Infrastructure law will provide billions to the Mid-South
MEMPHIS, Tenn. (WMC) - The new infrastructure law President Joe Biden signed last Monday will provide billions to improve and upgrade roads and bridges across the Mid-South, along with money for other projects.
At $1.2 trillion, it’s the largest investment in the nation’s infrastructure in decades.
The U.S. Department of Transportation (DOT) provided a breakdown of where some of that money will be going.
Billions will go to repair and upgrade roads and bridges across the Mid-South over the next five years, including $3.8 billion to Arkansas; $3.6 billion to Mississippi; and $6.2 billion to Tennessee.
Each Mid-South state can also expect to see hundreds of millions to improve public transportation over the next five years, including $244 million to Arkansas; $218 million to Mississippi; and $651 million to Tennessee.
Hundreds of millions more will go to improve Mid-South airports over the next five years, including $117 million to Arkansas; $99 million to Mississippi; and $300 million to Tennessee.
Tens of millions will help build and expand electric vehicle networks across the Mid-South.
Tennessee will receive $88 million to expand its electric vehicle network while Arkansas will receive $54 million and Mississippi will get $51 million, according to DOT.
In addition, states and local governments will be able to apply for billions of dollars in grants to pay for other infrastructure projects.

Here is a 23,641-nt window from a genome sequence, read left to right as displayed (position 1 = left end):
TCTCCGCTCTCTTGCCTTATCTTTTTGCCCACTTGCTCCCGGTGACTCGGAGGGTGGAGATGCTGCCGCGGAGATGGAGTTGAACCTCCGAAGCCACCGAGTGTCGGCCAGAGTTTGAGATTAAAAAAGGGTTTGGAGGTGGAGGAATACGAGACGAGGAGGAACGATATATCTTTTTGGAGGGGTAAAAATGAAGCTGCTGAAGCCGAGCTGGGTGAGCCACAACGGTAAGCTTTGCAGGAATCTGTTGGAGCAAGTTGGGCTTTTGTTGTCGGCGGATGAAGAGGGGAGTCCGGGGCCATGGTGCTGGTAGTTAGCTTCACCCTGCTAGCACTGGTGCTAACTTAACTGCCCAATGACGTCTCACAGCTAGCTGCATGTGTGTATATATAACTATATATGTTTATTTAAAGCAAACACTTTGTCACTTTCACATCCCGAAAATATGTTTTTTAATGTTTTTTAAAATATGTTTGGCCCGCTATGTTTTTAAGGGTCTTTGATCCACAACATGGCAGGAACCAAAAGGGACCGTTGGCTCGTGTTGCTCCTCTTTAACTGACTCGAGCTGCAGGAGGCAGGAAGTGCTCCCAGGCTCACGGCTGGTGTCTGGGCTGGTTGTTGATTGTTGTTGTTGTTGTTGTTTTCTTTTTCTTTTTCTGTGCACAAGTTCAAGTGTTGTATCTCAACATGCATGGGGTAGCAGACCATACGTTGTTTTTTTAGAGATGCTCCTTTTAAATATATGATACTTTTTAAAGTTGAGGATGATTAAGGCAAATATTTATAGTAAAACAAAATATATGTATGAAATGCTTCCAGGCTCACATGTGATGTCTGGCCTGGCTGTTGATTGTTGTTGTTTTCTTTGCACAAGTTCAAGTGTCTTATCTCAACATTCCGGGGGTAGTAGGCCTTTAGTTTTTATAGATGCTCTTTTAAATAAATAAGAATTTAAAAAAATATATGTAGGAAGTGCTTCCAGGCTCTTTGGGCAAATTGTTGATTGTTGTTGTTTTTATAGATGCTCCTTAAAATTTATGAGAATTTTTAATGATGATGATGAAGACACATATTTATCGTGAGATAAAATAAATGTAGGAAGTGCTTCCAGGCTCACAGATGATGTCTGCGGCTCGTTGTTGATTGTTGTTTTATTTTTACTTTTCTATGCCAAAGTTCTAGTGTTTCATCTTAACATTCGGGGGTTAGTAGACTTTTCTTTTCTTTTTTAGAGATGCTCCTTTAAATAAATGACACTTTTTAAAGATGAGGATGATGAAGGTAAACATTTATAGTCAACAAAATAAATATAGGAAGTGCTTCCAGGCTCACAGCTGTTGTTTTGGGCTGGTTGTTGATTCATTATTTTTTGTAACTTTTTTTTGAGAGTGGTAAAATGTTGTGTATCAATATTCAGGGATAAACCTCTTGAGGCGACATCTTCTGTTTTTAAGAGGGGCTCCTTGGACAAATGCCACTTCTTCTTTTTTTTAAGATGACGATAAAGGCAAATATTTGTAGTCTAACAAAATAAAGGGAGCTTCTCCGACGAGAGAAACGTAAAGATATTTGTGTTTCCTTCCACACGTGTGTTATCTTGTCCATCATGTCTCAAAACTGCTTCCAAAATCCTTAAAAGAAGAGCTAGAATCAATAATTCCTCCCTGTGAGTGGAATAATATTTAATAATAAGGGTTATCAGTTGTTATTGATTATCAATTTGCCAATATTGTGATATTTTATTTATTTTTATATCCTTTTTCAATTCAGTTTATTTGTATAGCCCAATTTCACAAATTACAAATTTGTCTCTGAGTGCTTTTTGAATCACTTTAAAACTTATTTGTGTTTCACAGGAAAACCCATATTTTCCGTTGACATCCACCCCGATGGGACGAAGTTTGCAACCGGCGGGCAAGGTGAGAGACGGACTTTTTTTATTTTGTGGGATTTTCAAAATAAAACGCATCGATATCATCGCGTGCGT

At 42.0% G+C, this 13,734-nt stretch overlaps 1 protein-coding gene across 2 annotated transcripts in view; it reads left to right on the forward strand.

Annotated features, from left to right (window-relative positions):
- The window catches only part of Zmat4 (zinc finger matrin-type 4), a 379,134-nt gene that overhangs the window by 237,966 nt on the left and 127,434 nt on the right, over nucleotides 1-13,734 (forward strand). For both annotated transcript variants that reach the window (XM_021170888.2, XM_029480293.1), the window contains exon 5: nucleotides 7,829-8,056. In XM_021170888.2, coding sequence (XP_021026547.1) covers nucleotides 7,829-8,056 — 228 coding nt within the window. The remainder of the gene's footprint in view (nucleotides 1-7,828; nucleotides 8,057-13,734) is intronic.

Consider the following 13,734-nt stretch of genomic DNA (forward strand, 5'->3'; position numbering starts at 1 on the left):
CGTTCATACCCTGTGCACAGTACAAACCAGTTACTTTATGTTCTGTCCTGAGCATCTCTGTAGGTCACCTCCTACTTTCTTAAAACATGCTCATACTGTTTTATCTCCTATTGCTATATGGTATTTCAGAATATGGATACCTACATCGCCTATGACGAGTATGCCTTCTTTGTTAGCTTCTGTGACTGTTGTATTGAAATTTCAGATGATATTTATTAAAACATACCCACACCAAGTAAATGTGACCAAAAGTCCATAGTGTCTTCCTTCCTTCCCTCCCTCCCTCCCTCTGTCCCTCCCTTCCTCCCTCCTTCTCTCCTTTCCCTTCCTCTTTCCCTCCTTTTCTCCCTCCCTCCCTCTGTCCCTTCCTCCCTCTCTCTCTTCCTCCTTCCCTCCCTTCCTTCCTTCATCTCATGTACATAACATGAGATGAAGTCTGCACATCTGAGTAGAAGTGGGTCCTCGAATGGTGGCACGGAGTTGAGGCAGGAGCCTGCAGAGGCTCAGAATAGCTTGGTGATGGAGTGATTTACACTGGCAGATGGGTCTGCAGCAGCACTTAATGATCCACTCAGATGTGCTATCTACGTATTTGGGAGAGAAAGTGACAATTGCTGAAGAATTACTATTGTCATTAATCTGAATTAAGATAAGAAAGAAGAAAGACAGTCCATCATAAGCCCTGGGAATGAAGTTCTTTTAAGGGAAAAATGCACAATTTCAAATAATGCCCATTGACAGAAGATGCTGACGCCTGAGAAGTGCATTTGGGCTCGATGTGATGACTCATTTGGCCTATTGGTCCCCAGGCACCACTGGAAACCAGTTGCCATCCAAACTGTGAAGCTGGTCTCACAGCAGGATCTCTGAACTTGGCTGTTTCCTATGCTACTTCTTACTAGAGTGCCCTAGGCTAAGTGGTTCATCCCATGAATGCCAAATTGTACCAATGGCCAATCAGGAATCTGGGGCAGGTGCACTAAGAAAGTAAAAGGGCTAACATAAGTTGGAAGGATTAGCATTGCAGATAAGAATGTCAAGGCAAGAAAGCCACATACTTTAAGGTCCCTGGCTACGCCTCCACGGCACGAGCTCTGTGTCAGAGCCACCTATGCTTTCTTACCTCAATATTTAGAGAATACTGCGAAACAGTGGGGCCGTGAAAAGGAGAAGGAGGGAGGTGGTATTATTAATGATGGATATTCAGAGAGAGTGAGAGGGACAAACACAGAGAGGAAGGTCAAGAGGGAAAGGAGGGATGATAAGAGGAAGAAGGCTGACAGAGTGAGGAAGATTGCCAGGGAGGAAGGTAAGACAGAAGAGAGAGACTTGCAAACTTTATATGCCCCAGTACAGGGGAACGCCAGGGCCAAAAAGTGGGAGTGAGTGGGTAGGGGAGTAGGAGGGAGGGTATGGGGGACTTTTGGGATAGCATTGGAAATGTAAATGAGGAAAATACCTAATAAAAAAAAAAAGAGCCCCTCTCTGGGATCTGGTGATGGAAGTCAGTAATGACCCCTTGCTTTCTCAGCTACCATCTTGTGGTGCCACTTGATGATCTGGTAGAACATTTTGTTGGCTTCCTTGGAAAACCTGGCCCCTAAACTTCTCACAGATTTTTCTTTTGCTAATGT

“There was so much in that was good for Memphis. I’m proud to have voted for it,” said Memphis Democratic U.S. Congressman Steve Cohen.
Cohen says every corner of the country will benefit from the new law.
“It helps everybody’s district. It helps everybody in America and there was no Democrat or Republican about it,” said Cohen.
Mississippi’s Roger Wicker was the only Mid-South U.S. Senator to vote for the bill.
Most Republicans voted against it, including every Republican House member from the Mid-South.
Democrats in the House also passed another sweeping piece of legislation on Friday morning, a $1.7 trillion social spending and climate package known as the Build Back Better bill, a centerpiece of President Biden’s domestic agenda.
West Tennessee Republican Congressman David Kustoff also voted against this bill, calling it reckless, careless and irresponsible.
“It is filled with far-left provisions that would push companies to move their production and jobs overseas, hurt hardworking American families and cripple our small businesses. With inflation already at a 30-year high, this bill will leave severe and lasting consequences on our nation’s economy,” Kustoff said. “At a time when we need to be focused on addressing the current crises impacting our country, Democrats are instead ramming through yet another expensive and far-reaching bill.”
While the infrastructure bill was signed into law last week, the social spending and climate change bill isn’t a done deal and faces an uncertain future.
It must go through U.S. Senate, where it will likely undergo several changes.
Copyright 2021 WMC. All rights reserved.
Click here to sign up for our newsletter!
Click here to report a spelling or grammar error. Please include the headline.